Egypt's largest listed bank, Commercial International Bank (CIB), told customers on Wednesday it was reducing the amount of foreign currency customers can spend and withdraw when using their debit and credit cards abroad.
Egypt has suffered from a shortage of dollars in the banking system that has sapped its ability to import since a 2011 uprising drove away tourists and foreign investors, both crucial sources of hard currency.
Last month, Egypt's central bank wrote to bank chiefs asking that they "ensure that debit cards, including pre-paid cards, issued in local currency by Egyptian banks are only used within the country."
The central bank later said the letter was not intended to signal a blanket ban on card use, but instead a request that banks prevent individuals from misusing debit cards to acquire large quantities of foreign currency while abroad.
CIB told clients: "Please note that starting from August 1, there will be a change to the limits for purchases made in foreign currency using the bank's cards."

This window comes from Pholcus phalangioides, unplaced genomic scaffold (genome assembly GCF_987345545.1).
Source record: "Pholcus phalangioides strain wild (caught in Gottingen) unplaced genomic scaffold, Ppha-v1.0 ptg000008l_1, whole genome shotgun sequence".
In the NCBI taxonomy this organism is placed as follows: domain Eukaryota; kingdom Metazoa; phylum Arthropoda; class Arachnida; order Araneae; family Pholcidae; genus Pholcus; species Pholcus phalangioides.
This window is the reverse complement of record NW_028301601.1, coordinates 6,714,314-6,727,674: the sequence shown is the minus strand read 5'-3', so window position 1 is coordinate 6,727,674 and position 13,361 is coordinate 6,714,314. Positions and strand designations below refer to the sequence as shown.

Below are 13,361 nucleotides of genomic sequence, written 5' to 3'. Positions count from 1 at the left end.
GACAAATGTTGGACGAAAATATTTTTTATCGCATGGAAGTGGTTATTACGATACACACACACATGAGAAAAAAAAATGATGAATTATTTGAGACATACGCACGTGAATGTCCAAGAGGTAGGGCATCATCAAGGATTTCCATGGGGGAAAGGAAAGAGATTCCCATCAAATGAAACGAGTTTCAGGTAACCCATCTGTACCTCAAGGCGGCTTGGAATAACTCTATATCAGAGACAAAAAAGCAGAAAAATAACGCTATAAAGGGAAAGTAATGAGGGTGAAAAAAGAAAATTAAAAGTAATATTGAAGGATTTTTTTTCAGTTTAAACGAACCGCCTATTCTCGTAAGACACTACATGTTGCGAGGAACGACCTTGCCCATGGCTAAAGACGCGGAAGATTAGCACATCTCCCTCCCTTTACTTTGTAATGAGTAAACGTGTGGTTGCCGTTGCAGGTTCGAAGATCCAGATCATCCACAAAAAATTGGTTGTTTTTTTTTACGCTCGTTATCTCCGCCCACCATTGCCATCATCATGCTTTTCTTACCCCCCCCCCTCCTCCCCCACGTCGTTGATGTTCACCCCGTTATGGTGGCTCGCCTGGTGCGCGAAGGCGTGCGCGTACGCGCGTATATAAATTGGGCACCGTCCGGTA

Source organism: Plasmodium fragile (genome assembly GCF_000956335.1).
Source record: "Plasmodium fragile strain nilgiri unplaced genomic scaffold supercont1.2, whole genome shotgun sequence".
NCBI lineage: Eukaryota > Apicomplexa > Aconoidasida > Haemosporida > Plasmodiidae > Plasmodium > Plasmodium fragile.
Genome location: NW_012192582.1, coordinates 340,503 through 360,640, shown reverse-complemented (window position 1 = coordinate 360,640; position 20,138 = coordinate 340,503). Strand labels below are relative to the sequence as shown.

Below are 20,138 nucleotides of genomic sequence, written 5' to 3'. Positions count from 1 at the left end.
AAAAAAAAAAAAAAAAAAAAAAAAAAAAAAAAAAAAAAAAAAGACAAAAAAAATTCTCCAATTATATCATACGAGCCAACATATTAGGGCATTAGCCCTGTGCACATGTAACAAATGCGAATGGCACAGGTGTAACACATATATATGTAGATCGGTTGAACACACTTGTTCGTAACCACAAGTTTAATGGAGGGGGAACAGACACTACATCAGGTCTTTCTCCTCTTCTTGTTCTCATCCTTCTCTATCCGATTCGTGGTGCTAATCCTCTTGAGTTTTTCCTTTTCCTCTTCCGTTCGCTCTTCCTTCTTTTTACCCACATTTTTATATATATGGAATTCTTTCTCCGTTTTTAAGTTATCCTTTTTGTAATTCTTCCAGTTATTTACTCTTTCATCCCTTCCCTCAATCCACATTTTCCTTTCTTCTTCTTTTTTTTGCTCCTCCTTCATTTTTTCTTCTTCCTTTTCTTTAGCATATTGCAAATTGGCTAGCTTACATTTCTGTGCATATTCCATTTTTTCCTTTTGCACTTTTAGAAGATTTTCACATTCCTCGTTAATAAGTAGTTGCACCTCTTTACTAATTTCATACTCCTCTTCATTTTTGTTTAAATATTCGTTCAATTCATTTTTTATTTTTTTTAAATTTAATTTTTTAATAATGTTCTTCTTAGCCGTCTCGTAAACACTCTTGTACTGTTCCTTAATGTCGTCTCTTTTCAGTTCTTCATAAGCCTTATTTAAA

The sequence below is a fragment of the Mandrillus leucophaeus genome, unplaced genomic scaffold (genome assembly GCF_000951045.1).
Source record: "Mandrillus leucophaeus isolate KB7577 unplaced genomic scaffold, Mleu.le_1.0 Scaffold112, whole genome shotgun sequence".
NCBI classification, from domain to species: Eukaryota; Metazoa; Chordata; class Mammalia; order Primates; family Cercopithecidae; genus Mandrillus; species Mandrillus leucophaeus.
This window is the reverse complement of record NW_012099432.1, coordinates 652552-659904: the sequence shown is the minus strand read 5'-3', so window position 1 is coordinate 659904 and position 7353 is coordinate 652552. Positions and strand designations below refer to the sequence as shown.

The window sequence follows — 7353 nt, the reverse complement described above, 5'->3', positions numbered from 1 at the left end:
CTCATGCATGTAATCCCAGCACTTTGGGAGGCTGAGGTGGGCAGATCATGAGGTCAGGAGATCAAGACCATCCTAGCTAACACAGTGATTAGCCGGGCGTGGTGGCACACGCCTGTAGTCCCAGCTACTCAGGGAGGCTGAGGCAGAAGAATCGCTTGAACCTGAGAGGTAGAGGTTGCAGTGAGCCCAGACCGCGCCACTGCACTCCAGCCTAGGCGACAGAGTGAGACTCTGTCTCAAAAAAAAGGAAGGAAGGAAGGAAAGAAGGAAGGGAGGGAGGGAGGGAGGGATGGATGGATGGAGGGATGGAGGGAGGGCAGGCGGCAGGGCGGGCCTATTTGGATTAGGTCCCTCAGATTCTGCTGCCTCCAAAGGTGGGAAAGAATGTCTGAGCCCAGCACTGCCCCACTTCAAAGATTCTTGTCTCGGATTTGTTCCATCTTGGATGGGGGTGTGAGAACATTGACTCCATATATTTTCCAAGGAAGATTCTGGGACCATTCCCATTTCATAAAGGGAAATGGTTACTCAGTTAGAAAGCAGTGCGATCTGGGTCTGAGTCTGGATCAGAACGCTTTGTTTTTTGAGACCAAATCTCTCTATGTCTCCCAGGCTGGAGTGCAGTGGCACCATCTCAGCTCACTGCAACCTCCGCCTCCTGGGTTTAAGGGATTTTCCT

CIB did not specify which cards would be affected or give the new limits, but several bank staff told Reuters that the move would impact both credit and debit cards with limits cut by about 50 percent.
CIB cut Classic Card owners' maximum purchases outside of Egypt to $2,500 a month from $5,000, and $3,500 a month from $7,500 a month for Gold Card owners.
There was no immediate comment from CIB.
The value of the dollar when bought through the banking system is 8.88 Egyptian pounds, compared with a black market rate of 12.70 pounds on Wednesday.
The move follows similar measures taken by a number of other banks last week. Emirates NBD Egypt last week told customers that it would suspend use of Egyptian credit and debit cards abroad entirely, but later rowed back on the decision and said it would set new limits instead.